June 27: UN Security Council passed a resolution freezing Gadhafi’s assets and restricting his travel. The International Criminal Court wants Gadhafi investigated and issues a warrant for his arrest.
July 8: Gadhafi issued another audio message broadcast through state television, exclaiming that NATO, the rebels and others who oppose his rule will be trampled “under the feet of the Libyan masses”, and also repeated his threats of violence against NATO member states in Europe.
July 15: Japan and the U.S. formally recognized the NTC as sole legitimate representative of Libya.
July 16: The rebel forces fought Gadhafi forces on the outskirts of Brega, suffering heavy casualties. At least 12 rebels were killed and 178 wounded.
July 18: The NTC claimed rebels took much of Brega and pro-Gadhafi forces were in retreat towards Ra’s Lanuf.
July 29: The body of General Abdel Fatah Younis – the top commander of the rebel forces – was shot and burned before being dumped outside Benghazi. His body was later recovered and his funeral was held later.
August 3: Libyan rebels seized control of an oil tanker ship, believed to belong to the Gadhafi regime, in the Mediterranean Sea near Malta, which contained up to 250,000 barrels of fuel. The ship was then diverted by rebels on board to the port of Benghazi.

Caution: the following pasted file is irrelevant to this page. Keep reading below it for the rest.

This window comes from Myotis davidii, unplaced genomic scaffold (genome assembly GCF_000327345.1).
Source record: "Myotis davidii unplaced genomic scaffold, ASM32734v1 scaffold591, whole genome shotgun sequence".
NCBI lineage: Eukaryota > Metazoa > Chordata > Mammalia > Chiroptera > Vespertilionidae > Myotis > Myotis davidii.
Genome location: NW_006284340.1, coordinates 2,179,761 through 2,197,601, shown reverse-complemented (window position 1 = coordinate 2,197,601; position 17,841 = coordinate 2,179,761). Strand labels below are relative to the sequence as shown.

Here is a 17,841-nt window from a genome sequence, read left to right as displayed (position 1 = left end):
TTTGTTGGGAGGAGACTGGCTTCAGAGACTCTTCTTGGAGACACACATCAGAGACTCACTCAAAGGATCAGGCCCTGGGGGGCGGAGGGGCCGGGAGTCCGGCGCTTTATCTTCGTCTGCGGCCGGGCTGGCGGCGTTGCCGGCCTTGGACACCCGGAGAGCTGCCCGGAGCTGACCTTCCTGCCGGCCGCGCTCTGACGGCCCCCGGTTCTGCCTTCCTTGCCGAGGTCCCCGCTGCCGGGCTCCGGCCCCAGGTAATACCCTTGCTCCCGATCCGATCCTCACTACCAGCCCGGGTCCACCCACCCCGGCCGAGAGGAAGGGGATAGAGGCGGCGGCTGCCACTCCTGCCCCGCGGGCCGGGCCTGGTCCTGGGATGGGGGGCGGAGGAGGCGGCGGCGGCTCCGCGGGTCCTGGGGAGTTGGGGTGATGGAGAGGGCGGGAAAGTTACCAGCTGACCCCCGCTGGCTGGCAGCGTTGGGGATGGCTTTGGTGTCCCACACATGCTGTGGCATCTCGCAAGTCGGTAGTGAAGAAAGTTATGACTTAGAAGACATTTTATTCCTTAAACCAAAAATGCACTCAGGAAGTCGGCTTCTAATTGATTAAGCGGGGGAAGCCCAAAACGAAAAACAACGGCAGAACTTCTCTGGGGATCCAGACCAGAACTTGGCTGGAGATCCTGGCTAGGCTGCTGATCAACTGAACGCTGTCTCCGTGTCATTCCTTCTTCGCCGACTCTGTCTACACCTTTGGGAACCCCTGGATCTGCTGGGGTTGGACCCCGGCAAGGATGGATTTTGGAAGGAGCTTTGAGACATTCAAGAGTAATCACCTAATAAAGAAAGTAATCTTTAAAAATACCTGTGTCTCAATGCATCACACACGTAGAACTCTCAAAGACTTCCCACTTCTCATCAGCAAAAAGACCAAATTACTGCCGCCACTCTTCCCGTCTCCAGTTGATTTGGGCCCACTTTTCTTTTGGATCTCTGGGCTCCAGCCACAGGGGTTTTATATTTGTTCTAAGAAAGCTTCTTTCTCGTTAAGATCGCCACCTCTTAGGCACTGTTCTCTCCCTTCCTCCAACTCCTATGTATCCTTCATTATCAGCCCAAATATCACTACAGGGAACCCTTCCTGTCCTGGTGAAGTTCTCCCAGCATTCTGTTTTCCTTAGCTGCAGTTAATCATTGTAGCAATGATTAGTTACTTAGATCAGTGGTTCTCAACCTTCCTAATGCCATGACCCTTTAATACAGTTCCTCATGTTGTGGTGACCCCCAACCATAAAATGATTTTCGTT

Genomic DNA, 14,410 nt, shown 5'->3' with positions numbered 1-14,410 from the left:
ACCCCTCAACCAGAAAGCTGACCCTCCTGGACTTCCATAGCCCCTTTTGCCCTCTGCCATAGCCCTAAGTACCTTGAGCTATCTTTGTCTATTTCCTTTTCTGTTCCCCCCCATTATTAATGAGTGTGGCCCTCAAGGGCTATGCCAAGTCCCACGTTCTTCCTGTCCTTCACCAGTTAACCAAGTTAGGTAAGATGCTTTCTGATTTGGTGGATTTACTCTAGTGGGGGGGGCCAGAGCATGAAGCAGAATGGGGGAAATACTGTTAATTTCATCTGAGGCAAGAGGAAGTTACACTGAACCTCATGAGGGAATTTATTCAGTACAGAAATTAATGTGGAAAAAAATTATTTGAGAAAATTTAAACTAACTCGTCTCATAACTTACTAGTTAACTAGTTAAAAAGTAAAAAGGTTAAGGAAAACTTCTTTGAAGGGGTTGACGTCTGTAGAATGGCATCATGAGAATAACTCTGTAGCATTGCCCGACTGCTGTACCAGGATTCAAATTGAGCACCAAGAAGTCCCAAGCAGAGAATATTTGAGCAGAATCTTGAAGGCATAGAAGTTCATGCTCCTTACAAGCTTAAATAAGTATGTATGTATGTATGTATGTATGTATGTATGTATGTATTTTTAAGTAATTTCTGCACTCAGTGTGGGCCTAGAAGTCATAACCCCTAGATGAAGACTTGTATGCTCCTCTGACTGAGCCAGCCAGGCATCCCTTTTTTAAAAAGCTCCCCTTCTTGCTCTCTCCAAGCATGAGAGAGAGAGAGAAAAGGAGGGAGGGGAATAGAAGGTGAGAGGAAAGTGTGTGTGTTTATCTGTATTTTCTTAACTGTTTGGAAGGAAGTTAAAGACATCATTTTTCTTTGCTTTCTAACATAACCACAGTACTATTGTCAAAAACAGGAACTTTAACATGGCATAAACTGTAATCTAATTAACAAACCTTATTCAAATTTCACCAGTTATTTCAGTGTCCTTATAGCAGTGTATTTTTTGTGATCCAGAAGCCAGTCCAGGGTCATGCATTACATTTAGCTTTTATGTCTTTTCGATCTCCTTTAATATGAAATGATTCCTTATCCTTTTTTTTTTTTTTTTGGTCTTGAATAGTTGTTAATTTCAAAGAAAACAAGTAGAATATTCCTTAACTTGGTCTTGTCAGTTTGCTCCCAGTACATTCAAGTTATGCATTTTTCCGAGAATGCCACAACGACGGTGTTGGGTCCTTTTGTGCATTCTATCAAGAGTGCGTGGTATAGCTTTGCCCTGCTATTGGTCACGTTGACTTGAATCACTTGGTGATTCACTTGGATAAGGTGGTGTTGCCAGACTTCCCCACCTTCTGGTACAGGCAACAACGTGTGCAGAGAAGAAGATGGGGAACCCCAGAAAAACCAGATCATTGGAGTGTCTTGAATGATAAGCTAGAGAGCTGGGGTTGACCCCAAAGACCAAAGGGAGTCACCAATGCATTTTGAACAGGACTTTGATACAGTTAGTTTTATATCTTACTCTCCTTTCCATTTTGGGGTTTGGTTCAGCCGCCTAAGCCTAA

August 9: NTC representatives formally took over the Libyan embassy to the U.K. in London, England.
August 22: Saif al-Islam Gadhafi appeared before news reporters in Tripoli that night to dispel the rumours of his capture.
August 29: The Algerian government confirmed that several Gadhafi family members had crossed into Algeria.
September 1: One of Gadhafi’s sons, Saif al-Islam, reportedly said he would fight to the death while another, Saadi, was said to be negotiating with the rebels. Gadhafi was reported to have tried to flee to Algeria.
September 9: Interpol has issued an arrest warrant for Gadhafi.
September 10: International Monetary Fund recognized the National Council as the only government of Libya and the Group of Eight offered $38 billion to Tunisia, Egypt, Morocco and Jordan to 2013 and $35 billion to Libya.
September 12: China recognized the NTC as the only Libyan government.
September 16: The United Nations recognized the NTC as the legal representative of Libya.
September 20: The African Union officially recognized the NTC as Libya’s government.
September 27: The NTC army took control over Sirte’s port two kilometres to the east of the city proper.
October 20: Gadhafi was captured and killed by the National Transitional Council.